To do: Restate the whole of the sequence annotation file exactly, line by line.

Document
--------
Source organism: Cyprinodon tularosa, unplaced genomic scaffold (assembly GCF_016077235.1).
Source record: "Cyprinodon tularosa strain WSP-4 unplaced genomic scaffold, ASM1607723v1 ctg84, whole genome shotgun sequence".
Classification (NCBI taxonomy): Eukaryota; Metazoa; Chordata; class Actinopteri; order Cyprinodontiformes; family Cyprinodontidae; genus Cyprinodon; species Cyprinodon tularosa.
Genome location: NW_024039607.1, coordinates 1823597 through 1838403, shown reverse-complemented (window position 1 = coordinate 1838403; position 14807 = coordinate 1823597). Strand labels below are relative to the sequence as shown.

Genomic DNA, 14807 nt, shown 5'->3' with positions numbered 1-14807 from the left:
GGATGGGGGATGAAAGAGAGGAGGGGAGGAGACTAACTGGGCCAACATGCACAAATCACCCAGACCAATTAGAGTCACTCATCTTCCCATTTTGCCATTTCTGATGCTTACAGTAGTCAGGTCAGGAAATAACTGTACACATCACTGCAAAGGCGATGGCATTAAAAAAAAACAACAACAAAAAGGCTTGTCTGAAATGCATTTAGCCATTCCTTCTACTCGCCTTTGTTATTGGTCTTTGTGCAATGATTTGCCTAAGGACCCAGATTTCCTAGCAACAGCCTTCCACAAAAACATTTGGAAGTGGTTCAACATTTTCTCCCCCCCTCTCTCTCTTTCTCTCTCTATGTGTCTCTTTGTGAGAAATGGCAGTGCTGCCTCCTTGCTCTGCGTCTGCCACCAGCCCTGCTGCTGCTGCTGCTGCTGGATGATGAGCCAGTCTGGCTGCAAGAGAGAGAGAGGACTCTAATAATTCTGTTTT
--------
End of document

Source organism: Cyprinodon tularosa, unplaced genomic scaffold (assembly GCF_016077235.1).
Source record: "Cyprinodon tularosa strain WSP-4 unplaced genomic scaffold, ASM1607723v1 ctg84, whole genome shotgun sequence".
Classification (NCBI taxonomy): Eukaryota; Metazoa; Chordata; class Actinopteri; order Cyprinodontiformes; family Cyprinodontidae; genus Cyprinodon; species Cyprinodon tularosa.
Genome location: NW_024039607.1, coordinates 1823597 through 1838403, shown reverse-complemented (window position 1 = coordinate 1838403; position 14807 = coordinate 1823597). Strand labels below are relative to the sequence as shown.

Genomic DNA, 14807 nt, shown 5'->3' with positions numbered 1-14807 from the left:
GGATGGGGGATGAAAGAGAGGAGGGGAGGAGACTAACTGGGCCAACATGCACAAATCACCCAGACCAATTAGAGTCACTCATCTTCCCATTTTGCCATTTCTGATGCTTACAGTAGTCAGGTCAGGAAATAACTGTACACATCACTGCAAAGGCGATGGCATTAAAAAAAAACAACAACAAAAAGGCTTGTCTGAAATGCATTTAGCCATTCCTTCTACTCGCCTTTGTTATTGGTCTTTGTGCAATGATTTGCCTAAGGACCCAGATTTCCTAGCAACAGCCTTCCACAAAAACATTTGGAAGTGGTTCAACATTTTCTCCCCCCCTCTCTCTCTTTCTCTCTCTATGTGTCTCTTTGTGAGAAATGGCAGTGCTGCCTCCTTGCTCTGCGTCTGCCACCAGCCCTGCTGCTGCTGCTGCTGCTGGATGATGAGCCAGTCTGGCTGCAAGAGAGAGAGAGGACTCTAATAATTCTGTTTT